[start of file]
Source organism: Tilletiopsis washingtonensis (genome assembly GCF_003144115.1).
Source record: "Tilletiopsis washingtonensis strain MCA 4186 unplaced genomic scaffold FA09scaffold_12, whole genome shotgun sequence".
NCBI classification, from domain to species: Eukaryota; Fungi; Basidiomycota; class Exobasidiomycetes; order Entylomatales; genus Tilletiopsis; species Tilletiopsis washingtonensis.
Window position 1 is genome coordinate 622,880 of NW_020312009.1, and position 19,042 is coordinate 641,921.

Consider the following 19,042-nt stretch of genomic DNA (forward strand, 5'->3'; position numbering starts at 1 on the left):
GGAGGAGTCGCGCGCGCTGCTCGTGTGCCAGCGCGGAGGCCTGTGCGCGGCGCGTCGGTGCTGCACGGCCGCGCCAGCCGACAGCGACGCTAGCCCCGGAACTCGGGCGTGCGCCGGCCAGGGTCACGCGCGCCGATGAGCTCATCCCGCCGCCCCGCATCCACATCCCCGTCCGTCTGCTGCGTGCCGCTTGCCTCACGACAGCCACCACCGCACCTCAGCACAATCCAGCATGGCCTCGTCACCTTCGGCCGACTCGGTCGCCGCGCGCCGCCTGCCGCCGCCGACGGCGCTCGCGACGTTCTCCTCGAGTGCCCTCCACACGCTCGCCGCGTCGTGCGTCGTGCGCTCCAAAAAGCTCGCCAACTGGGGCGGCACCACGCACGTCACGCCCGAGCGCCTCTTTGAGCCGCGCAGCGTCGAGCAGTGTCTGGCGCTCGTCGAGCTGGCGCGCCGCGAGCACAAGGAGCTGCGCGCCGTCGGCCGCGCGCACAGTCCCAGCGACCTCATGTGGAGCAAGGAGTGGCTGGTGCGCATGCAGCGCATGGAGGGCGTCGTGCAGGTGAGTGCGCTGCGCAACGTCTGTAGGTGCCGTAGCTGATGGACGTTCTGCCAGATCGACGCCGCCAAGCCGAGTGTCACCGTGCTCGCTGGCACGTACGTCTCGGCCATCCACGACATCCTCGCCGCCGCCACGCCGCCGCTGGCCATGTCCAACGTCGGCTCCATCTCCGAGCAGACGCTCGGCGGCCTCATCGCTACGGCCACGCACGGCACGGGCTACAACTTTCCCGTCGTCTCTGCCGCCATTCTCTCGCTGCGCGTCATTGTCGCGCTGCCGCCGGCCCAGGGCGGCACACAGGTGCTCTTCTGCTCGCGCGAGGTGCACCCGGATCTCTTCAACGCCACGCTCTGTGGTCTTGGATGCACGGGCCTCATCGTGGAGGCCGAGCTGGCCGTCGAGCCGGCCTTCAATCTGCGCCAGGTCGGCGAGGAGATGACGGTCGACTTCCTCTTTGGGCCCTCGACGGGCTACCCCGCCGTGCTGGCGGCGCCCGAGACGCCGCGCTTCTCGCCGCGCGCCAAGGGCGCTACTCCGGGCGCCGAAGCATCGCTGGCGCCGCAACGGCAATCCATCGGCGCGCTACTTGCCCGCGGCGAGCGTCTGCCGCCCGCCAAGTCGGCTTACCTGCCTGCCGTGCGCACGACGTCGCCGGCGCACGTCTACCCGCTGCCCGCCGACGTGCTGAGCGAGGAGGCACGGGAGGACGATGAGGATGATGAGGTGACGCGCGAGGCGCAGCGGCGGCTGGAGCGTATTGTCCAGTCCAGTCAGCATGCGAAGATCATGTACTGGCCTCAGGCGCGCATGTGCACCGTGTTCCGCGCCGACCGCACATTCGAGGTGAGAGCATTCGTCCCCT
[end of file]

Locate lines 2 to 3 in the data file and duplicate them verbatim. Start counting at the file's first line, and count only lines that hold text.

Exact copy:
Source record: "Tilletiopsis washingtonensis strain MCA 4186 unplaced genomic scaffold FA09scaffold_12, whole genome shotgun sequence".
NCBI classification, from domain to species: Eukaryota; Fungi; Basidiomycota; class Exobasidiomycetes; order Entylomatales; genus Tilletiopsis; species Tilletiopsis washingtonensis.